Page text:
All data will be analyzed by a blinded statistician using PEMS 3.1 at a separate location from the WCHSU. The intention-to-treat principal will be used in the data analysis. Baseline data will be collected and compared first. Different statistics are presented differently, for example, continuous data is presented as mean (± standard deviation). Chi-square test is used to compare the incidence of postoperative vomiting, complete response rate, sex difference and other nominal data. Conversely, the Kruskal-Wallis test is used to compare the nausea score, satisfaction score and antiemetic dosage. Additionally, the Nemenyi test and Scheffé’s method are used for multiple comparisons between groups. A P value <0.05 is considered statistically significant.

Discussion

This study could potentially confirm that P6 acupoint stimulation is an effective adjunct to the standard antiemetic drug therapy for the prevention of PONV in patients undergoing craniotomy. Our study may also confirm that conventional acupuncture is more effective than TENS. The reason why we chose 2 hours, 6 hours and 24 hours postoperatively as the observation points are because: 1) volatile anesthetics may be the main cause for early (within 2 hours after the surgery) but not delayed postoperative nausea and vomiting [19]; 2) the half-life of ondansetron is approximately 6 hours based on pharmacokinetics [20]; and 3) PONV is defined as vomiting and/or nausea occurring within 24 hours after surgery [21].

Previous studies have not indicated whether the duration of P6 acupoint stimulation alters its effect on PONV. From our point of view, a long duration of acupoint stimulation will increase patients’ discomfort and pain, especially for those in the acupuncture group. However, if the stimulation time is too short, the therapeutic effect of acupuncture on PONV will be uncertain. In our study, we believe the most reasonable duration of P6 acupoint stimulation is 30 minutes, which is the common acupuncture treatment time at WCHSU.

The most difficult part in this research will be to blind the patients in different treatment groups. Recruiting patients with no experience of any kind of acupuncture therapies is part of the basic method, since patients who have not experienced de qi sensation are easier to blind. Furthermore, different sham groups are set up according to different stimulation methods. Acupuncture is an invasive method and we chose to blind the patients by superficially acupuncturing the sham point, which has been commonly used as an invasive control condition in several studies [2224]. TENS is used as the non-invasive method and we chose to blind the patients by using inactive self-adhesive electrodes. In order to better blind the patients using the non-invasive methods, each participant will be informed that special acupoint stimulation is used in the treatment which cannot be felt by human sensory perception.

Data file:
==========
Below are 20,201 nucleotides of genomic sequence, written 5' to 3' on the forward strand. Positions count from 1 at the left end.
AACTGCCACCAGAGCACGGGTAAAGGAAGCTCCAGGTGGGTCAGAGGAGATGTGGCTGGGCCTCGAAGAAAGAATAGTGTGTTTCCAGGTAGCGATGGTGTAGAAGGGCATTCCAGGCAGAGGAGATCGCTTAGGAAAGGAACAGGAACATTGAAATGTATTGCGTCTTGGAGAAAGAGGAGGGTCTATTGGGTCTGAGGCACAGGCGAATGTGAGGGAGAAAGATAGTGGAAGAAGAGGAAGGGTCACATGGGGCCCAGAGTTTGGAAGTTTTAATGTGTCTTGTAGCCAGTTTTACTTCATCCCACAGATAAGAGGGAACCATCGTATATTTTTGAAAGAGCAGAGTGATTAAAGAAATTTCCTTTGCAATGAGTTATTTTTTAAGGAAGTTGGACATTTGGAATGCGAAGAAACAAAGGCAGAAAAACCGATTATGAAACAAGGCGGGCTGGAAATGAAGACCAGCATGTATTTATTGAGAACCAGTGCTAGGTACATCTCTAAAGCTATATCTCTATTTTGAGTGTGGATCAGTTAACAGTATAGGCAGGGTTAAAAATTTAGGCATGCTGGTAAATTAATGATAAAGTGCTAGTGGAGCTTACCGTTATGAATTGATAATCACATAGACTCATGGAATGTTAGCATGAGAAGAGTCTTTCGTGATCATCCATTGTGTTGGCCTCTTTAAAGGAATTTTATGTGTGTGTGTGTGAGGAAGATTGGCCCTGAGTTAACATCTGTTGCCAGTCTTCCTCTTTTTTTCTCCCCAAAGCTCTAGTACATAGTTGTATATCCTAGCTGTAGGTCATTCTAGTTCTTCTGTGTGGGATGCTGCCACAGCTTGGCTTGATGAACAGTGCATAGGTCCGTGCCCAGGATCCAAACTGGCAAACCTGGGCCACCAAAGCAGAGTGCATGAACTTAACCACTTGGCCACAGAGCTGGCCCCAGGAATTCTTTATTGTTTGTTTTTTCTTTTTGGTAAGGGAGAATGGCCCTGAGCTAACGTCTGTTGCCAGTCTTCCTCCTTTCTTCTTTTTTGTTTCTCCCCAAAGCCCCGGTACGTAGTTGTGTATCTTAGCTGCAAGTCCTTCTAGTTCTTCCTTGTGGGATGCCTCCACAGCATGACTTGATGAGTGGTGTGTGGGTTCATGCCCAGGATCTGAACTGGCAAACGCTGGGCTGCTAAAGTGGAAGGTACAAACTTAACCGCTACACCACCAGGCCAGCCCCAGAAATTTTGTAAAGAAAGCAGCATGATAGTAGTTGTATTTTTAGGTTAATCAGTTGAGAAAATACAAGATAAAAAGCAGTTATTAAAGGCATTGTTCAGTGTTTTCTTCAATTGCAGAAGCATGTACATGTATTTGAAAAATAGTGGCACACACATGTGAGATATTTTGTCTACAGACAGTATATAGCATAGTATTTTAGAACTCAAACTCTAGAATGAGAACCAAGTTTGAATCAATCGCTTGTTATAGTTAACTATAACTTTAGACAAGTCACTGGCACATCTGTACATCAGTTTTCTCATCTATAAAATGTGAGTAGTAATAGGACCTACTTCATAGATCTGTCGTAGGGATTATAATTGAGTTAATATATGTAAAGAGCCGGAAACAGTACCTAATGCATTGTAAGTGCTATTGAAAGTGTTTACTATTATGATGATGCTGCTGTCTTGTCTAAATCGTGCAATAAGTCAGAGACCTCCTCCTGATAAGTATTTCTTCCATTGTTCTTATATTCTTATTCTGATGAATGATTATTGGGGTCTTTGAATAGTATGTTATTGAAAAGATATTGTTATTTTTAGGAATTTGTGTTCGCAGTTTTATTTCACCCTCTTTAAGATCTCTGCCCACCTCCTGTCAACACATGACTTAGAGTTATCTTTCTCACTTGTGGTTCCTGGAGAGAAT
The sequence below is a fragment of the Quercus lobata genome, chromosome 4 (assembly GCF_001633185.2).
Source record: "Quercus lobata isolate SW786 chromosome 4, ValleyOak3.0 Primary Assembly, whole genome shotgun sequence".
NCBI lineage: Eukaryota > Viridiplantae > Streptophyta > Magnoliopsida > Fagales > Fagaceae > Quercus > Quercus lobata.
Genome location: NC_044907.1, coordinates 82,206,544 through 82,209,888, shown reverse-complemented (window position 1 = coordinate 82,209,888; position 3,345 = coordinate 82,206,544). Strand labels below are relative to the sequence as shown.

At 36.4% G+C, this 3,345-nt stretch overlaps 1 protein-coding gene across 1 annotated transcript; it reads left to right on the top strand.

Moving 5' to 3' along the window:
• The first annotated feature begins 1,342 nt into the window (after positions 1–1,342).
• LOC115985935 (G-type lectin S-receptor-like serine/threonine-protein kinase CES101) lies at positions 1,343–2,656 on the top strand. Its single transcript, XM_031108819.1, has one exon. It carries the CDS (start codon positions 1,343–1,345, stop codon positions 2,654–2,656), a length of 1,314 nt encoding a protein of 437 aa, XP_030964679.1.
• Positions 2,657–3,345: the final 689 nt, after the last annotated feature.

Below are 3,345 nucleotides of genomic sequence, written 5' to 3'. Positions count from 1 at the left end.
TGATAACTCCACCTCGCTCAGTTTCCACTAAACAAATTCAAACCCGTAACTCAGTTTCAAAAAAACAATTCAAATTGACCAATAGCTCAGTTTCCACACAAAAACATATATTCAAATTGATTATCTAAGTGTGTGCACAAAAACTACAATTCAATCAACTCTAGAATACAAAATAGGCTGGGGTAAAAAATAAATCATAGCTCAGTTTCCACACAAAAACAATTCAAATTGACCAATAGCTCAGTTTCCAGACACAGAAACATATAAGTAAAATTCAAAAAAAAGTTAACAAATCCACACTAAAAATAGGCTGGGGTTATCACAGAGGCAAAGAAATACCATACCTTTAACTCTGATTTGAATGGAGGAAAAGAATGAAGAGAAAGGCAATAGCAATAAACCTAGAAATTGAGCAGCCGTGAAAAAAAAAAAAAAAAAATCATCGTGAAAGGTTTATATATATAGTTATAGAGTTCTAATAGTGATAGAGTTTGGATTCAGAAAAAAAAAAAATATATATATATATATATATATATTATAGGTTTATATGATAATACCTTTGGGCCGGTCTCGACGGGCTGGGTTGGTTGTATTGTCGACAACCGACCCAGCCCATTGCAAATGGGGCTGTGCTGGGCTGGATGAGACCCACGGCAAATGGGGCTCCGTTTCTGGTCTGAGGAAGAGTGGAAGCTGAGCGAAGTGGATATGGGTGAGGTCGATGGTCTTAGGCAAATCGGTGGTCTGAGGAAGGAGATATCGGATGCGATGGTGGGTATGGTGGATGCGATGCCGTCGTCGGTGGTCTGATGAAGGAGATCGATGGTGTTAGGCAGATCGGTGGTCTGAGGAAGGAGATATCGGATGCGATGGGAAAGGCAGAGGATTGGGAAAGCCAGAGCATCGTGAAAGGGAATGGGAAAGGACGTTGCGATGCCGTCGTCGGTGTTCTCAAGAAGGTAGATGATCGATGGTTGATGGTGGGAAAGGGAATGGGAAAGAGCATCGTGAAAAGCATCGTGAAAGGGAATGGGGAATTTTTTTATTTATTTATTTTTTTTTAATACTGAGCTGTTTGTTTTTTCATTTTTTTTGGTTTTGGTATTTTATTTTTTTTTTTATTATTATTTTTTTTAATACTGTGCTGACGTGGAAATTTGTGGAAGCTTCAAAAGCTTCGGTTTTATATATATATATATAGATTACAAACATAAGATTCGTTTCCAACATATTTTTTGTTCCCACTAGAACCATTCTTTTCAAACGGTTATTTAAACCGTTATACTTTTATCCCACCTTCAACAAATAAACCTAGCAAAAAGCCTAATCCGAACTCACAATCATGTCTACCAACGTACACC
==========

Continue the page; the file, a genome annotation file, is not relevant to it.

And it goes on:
Trial status

This trial is currently recruiting participants.

Abbreviations

ASA: 

American Society of Anesthesiologists

ASPAN: 

American Society of PeriAnesthesia Nurses

CPP: 

Cerebral perfusion pressure

P6: 

Pericardium 6

PACU: 

Post-anesthesia care unit

PCIA: 

Patient-controlled intravenous analgesia

PEMS: 

Package for Encyclopaedia Medical Statistics

PONV: 

Postoperative nausea and vomiting

RCT: 

Randomized controlled trial

TCM: 

Traditional Chinese medicine

TENS: 

Transcutaneous electrical nerve stimulation

VAS: 

Visual analogue scale

WCHSU: 

West China Hospital of Si-chuan University.

Declarations

Acknowledgments

We would like to thank Angela K Johnson and Juan D Montoya from the University of Toledo, College of Medicine and Life Sciences, Toledo, OH, USA, for their support in reviewing and revising our manuscript.

Authors’ Affiliations

(1)
Department of Integrated Traditional and Western Medicine, West China Hospital of Si-chuan University

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Copyright

© Lv et al.; licensee BioMed Central Ltd. 2013

This article is published under license to BioMed Central Ltd. This is an Open Access article distributed under the terms of the Creative Commons Attribution License (http://creativecommons.org/licenses/by/2.0), which permits unrestricted use, distribution, and reproduction in any medium, provided the original work is properly cited.